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Posted at: Feb 15, 2018, 1:59 AM; last updated: Feb 15, 2018, 12:46 PM (IST)

NITI sounds alarm on depleting springs

Asks govt to start monitoring and management plans in Himalayan states
NITI sounds alarm on depleting springs
Tourists throng Nehru Kund in Manali on Wednesday after Monday’s snowfall. Photo: MC Thakur

Mukesh Ranjan

Tribune News Service

New Delhi, February 14

India’s top-think tank NITI Aayog has alerted the government that Himalayan states will soon face an acute water shortage as more than half of the perennial springs have “already dried up or have become seasonal”. To save millions living in the region, it has asked the Centre to implement a “spring-shed management” scheme.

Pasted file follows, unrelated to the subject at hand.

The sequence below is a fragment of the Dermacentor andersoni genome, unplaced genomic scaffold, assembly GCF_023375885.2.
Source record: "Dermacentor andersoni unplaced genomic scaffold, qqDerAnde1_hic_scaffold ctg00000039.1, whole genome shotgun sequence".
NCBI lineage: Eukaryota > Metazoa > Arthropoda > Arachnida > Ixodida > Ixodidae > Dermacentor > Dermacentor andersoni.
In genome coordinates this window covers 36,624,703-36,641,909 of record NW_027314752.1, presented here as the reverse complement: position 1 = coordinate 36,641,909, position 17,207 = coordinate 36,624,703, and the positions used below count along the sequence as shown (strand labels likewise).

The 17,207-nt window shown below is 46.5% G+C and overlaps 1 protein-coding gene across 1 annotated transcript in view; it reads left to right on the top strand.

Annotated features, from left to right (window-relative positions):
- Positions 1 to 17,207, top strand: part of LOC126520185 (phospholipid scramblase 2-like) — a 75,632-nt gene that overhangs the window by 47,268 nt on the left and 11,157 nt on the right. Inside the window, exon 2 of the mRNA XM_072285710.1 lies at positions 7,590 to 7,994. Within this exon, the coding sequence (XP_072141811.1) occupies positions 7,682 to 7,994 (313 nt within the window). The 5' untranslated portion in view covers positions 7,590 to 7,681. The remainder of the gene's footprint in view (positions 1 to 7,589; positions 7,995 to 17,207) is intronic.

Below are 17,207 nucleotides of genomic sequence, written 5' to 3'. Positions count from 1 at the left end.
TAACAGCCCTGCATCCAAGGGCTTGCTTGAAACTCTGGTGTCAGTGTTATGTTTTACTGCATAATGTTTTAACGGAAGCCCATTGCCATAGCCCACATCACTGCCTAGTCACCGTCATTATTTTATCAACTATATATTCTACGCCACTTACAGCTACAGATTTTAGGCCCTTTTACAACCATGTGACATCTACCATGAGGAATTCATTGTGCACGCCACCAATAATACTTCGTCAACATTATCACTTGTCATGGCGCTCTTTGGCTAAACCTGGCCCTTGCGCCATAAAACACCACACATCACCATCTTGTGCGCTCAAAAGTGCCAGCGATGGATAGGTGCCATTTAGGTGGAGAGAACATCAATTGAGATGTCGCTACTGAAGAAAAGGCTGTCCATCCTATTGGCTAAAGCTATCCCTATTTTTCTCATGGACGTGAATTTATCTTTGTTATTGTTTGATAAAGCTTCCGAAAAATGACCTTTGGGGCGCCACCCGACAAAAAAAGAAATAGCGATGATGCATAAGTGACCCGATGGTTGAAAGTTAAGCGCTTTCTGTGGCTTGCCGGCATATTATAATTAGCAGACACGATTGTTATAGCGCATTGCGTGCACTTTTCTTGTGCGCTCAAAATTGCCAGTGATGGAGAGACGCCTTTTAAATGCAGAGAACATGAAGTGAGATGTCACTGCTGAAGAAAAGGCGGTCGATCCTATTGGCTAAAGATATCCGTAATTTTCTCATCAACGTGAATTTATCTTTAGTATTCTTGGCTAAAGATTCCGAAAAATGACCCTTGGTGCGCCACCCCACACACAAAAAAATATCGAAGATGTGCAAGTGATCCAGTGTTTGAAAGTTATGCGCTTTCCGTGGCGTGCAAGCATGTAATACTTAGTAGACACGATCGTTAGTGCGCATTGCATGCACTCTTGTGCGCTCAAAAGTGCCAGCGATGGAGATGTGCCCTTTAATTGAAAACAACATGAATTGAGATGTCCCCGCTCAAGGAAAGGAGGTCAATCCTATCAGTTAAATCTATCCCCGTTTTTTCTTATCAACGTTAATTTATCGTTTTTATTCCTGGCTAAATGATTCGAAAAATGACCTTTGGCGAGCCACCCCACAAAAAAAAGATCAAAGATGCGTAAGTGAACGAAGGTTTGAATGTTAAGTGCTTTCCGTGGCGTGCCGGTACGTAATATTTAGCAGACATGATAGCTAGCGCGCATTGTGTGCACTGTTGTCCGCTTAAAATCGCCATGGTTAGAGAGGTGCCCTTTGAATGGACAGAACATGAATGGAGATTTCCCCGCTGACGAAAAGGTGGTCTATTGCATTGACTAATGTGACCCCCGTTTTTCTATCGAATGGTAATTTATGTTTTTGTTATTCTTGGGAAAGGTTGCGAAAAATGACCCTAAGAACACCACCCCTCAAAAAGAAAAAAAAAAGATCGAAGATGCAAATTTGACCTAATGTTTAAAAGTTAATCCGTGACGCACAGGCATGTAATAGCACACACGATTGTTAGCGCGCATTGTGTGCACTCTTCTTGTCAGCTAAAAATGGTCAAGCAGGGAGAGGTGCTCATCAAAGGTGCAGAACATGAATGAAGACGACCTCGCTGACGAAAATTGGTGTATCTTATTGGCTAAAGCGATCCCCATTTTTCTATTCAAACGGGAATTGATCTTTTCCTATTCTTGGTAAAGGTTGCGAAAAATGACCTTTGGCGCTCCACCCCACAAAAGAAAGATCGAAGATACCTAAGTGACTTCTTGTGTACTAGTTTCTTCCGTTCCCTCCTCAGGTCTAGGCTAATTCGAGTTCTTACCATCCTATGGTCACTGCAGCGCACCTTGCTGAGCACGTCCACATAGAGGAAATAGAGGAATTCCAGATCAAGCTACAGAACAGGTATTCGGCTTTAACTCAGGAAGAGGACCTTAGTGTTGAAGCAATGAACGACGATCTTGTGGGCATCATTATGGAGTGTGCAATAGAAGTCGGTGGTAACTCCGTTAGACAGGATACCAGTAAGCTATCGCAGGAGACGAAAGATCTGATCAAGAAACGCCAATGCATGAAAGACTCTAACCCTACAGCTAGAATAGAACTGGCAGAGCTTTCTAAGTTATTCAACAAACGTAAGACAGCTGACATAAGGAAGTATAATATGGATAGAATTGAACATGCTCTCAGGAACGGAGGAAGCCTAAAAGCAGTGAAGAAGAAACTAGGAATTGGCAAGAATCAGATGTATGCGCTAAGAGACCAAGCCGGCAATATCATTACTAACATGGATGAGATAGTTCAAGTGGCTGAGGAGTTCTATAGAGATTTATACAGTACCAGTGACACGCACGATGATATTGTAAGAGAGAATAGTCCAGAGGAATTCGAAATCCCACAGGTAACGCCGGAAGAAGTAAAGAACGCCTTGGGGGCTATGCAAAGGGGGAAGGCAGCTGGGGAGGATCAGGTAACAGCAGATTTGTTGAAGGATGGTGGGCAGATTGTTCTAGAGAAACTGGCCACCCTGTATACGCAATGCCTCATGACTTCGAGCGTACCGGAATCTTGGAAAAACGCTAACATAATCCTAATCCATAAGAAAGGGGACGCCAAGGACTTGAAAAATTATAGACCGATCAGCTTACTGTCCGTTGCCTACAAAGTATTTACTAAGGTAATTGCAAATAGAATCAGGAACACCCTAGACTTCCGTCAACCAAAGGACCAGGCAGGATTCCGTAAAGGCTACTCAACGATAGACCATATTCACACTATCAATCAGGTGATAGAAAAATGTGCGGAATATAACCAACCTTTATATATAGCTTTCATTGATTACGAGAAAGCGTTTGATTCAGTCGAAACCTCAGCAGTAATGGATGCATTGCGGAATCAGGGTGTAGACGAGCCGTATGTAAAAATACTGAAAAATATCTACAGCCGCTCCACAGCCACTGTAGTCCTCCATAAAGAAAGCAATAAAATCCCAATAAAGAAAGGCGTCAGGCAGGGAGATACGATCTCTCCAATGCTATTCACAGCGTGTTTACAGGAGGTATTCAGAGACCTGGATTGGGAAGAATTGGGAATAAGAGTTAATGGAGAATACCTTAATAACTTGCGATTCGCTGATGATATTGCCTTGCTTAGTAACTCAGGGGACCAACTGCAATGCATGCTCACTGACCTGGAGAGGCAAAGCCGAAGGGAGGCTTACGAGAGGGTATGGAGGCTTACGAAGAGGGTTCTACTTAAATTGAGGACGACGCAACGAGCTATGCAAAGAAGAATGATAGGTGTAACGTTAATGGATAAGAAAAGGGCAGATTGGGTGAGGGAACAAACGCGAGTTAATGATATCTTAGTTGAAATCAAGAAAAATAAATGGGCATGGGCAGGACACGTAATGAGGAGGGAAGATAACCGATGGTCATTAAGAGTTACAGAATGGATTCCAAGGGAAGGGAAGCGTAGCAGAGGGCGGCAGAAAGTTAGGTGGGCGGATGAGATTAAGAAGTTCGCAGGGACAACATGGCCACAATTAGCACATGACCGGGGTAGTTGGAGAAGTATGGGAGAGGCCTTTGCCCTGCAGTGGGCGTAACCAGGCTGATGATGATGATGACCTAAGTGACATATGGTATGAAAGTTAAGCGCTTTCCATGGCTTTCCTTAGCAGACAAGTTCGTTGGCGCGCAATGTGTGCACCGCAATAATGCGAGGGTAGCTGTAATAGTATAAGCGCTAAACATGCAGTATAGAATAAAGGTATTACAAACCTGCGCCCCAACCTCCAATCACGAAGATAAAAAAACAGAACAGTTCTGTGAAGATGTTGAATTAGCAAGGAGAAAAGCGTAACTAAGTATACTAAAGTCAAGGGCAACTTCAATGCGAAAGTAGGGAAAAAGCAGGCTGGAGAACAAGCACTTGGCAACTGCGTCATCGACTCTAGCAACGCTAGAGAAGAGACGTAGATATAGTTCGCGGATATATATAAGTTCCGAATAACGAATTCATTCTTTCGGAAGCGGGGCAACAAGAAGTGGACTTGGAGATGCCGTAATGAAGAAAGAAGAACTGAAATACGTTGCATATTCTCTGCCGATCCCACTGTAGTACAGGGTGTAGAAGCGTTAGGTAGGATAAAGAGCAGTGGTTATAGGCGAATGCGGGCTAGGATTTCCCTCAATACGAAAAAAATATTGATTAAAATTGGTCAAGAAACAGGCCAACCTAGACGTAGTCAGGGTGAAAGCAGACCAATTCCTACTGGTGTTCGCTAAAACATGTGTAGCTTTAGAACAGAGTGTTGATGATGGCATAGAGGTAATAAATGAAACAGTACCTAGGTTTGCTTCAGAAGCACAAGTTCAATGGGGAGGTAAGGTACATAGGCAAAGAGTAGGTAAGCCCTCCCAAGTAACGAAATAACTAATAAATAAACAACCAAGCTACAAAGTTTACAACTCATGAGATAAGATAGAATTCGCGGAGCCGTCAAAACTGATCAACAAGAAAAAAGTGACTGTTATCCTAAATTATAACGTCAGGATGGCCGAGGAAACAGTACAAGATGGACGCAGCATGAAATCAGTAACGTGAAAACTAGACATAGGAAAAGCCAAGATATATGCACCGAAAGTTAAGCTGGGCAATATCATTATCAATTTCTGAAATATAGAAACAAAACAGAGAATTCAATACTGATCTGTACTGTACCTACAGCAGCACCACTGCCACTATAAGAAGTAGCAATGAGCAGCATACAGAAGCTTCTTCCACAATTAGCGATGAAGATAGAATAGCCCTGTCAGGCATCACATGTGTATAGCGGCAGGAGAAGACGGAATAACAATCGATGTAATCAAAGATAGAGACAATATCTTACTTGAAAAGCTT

The Aayog in its report, “Inventory and revival of springs in Himalayas for water security”, said: “More than half of the perennial springs have already dried up or have become seasonal and tens of thousands of villages are facing an acute water shortage for drinking and domestic purposes.”

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Calling for a graded approach, the report suggests “short-term (four years), medium-term (four-eight years) and long-term (more than eight years) plans”, aimed at actively monitoring spring water levels in depleted regions and “carrying out of spring-shed management” schemes.

Of the five million springs in the country, close to three million are located in the  Himalayan region. There are 50 million people living in that region, many of whom rely on spring water for their daily drinking water needs.

The report said 60 per cent of low-discharge springs that provide water to small habitations in the Himalayan region have seen a clear decline during the past couple of decades.

Sikkim has seen the most alarming drop in collection of spring water, and Uttarakhand the sharpest decline with the Almora region seeing a fall from 360 functional springs to just 60 in the past 150 years, it said. 

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